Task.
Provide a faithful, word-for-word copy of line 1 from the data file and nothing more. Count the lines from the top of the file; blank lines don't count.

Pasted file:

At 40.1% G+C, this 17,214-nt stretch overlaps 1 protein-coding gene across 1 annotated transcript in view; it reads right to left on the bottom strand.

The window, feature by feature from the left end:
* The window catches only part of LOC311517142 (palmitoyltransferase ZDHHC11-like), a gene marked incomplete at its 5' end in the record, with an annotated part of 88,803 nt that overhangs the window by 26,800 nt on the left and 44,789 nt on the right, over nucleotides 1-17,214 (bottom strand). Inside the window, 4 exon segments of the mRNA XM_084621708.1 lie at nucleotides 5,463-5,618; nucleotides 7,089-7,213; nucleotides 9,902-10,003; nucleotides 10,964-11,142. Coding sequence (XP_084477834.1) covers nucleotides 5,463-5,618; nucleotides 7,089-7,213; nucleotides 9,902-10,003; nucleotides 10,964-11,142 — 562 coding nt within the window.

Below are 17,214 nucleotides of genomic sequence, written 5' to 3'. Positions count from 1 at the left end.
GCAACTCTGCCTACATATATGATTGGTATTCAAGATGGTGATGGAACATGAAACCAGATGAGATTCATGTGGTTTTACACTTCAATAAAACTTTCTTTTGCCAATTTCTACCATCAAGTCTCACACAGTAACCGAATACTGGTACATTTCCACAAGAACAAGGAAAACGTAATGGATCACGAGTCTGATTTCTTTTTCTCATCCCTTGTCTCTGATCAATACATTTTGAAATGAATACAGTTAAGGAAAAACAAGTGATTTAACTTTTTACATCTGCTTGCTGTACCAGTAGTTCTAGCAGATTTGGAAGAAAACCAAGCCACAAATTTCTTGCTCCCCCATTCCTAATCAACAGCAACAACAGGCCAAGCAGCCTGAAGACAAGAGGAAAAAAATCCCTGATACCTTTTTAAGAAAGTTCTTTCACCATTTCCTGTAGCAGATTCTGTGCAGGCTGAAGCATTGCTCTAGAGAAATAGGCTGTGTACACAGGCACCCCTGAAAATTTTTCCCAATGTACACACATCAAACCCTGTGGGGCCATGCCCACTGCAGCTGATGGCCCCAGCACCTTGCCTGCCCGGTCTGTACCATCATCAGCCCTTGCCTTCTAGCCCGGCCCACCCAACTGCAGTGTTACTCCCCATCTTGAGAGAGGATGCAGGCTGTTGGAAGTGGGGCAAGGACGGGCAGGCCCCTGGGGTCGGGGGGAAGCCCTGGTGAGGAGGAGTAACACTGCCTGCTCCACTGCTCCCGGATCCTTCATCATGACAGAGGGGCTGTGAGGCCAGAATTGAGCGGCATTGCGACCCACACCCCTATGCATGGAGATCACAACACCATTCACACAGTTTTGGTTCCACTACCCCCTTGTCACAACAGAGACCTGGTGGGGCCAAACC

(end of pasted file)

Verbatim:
At 40.1% G+C, this 17,214-nt stretch overlaps 1 protein-coding gene across 1 annotated transcript in view; it reads right to left on the bottom strand.